By John Burton
MIDDLETOWN — The township Planning Board could render its decision Wednesday, Aug. 1, on the plans to expand parking and construct a community center at a township mosque.
When the board last heard the application for the Islamic Society of Monmouth County on July 11, some board members said they were not overly impressed with parts of the plan revisions. The board had encouraged them to make changes to the application during a June 1 meeting. Two neighbors of the society’s Red Hill Road property voiced similar positions, asking for some additional modifications before the society’s representatives returned next week.
The Islamic Society of Monmouth County, 506 Red Hill Road is seeking board permission to expand its parking lot by an additional 106 spaces and construct an approximate 5,000 square-foot community center and a 19,000 square-foot plaza area on the roughly 7.5-acre property on the border of Middletown and Holmdel.
The property currently contains the mosque, a guest house and office space.
Changes are being sought to accommodate the needs of the more than 300 worshipers who regularly attend religious services there, said attorney Patrick Healy, who is representing the mosque.
Additional parking is needed because services are conducted on Fridays and members often come individually by car from places, such as work and school, making the parking on the site tight.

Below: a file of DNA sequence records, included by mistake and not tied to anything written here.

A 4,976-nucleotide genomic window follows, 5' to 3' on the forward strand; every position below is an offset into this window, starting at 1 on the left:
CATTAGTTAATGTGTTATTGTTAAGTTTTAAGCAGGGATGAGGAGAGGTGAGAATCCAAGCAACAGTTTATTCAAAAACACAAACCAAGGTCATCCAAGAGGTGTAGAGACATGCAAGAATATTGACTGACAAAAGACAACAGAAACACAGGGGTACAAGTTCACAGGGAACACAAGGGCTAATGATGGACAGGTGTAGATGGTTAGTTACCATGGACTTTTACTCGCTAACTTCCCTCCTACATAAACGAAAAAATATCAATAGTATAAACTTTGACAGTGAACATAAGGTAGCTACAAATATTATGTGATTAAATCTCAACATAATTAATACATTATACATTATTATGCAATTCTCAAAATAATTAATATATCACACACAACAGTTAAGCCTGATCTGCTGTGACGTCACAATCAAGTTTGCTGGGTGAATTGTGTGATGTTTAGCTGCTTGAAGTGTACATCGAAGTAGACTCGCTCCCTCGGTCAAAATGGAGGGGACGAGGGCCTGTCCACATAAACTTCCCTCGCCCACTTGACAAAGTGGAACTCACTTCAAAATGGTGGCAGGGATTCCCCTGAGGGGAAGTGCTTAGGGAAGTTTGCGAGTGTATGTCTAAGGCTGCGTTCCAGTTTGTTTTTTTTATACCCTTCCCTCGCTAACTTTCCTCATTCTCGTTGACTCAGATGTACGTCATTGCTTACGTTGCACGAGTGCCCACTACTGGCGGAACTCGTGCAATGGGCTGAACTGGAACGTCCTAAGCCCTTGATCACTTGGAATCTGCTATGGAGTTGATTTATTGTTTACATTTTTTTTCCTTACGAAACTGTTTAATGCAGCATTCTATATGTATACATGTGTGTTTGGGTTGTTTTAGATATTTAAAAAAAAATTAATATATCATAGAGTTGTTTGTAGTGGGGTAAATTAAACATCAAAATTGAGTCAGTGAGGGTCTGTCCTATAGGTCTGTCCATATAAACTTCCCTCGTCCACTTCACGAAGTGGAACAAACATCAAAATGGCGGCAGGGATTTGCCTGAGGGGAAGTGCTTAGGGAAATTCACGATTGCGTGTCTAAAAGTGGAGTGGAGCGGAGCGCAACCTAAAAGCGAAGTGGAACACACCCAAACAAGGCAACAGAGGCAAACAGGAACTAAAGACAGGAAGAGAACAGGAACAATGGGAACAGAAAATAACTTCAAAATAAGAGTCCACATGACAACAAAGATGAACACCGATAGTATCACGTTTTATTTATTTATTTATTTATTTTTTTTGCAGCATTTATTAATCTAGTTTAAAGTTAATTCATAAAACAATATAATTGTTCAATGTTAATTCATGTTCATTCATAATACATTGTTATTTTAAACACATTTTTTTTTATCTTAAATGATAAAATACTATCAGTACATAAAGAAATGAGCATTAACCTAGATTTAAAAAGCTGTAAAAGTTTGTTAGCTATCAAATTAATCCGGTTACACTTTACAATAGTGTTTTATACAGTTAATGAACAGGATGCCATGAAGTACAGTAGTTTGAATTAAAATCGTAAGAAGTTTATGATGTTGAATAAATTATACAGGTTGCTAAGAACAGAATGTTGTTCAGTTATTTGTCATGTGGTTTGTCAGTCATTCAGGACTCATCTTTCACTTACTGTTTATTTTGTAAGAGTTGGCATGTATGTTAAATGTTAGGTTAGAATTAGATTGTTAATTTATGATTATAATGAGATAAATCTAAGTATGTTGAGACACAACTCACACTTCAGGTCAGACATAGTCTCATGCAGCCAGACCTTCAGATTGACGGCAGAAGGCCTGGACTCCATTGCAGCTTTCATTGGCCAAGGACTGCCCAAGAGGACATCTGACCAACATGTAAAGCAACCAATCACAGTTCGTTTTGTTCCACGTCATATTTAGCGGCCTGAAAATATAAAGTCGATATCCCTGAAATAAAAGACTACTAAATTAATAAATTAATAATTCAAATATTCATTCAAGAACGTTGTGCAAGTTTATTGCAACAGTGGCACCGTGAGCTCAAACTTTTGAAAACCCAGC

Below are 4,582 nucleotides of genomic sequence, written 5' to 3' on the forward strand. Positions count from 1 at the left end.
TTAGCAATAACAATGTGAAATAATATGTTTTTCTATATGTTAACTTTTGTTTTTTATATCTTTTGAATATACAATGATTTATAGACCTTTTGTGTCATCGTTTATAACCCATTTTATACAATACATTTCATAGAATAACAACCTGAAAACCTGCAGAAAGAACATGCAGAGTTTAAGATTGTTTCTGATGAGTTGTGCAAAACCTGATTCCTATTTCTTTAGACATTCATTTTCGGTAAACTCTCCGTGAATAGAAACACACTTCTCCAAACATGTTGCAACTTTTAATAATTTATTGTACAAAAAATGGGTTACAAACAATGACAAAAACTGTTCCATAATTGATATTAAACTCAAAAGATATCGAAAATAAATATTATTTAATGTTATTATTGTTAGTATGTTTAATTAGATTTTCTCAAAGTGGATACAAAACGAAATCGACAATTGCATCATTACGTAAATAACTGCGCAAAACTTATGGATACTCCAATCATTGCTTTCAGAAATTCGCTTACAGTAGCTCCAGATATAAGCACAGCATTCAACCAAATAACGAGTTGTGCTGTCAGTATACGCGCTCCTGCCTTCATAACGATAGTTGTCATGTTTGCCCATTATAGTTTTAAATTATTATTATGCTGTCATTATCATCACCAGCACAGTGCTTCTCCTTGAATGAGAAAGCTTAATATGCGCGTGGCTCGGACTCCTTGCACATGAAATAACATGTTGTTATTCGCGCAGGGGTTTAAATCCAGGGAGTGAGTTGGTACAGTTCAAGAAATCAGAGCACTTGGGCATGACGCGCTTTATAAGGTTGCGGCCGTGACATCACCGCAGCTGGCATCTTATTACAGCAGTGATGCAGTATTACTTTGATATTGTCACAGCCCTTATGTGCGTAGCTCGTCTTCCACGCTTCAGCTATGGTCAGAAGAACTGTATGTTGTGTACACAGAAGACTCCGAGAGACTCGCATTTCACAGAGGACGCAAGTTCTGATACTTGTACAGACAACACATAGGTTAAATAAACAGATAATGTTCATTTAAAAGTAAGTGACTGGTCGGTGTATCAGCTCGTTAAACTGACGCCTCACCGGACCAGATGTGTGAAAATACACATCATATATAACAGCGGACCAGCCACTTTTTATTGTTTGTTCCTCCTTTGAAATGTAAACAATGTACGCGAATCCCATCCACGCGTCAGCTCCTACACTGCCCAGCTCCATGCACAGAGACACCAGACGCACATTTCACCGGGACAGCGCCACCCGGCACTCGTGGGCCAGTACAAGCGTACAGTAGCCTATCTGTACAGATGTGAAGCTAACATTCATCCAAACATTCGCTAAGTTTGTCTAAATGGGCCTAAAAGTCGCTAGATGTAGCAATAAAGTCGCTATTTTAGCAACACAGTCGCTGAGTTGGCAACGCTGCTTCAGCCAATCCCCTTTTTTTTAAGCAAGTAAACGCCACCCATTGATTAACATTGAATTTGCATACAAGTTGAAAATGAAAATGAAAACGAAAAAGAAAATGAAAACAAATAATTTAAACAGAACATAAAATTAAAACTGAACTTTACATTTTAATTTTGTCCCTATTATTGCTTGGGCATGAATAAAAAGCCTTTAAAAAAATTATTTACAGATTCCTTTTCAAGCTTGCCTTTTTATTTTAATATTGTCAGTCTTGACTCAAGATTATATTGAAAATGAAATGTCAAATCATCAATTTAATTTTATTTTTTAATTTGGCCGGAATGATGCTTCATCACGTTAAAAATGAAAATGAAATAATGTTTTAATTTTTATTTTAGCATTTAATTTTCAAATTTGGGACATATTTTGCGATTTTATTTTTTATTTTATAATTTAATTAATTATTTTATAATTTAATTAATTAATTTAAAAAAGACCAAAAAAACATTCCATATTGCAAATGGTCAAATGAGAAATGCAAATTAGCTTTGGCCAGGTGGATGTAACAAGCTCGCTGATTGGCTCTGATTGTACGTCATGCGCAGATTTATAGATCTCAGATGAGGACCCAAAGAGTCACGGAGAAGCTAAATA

In July Sharif Aly, the project’s engineer, told the board and large audience that the plans were amended to accommodate the concerns of the board and neighbors, which included additional landscaping. Plans now call for an expanded buffer between the site and its neighbors, and the relocation to the sites’ interior of 14 parking spaces, originally designed to face Red Hill Road.
Neighbors, however, still expressed reservations that the changes wouldn’t block them from the increased traffic and noise at the property when it is in use.
The mosque sits predominately in a residential area.
“I think the neighbors have a legitimate issue,” board member Timothy Sodon said.
He and other members had said, given the amount of activity on the site, they would like to see additional buffering and landscaping.
After hearing those and other comments at the July meeting, Healy requested an adjournment until the August session to again re-evaluate the plans.
Both meetings on the application attracted large crowds. During July’s session, which included audience members in both Western and traditional Muslim dress, there appeared to be many more members of the mosque’s congregation.
During the public comment portion, only neighbors spoke and questioned the proposal. There were no repeats of the June hearing, during which a couple of audience members attempted to interject incendiary comments, before being quickly stopped by the board chairman and the board attorney.
When the board reconvenes on Aug.1 it is expected to finish the proceedings, allowing for additional public questions and comments, and offer its vote on the application.
The Islamic Society of Monmouth County received initial planning board approval for the mosque in 1999.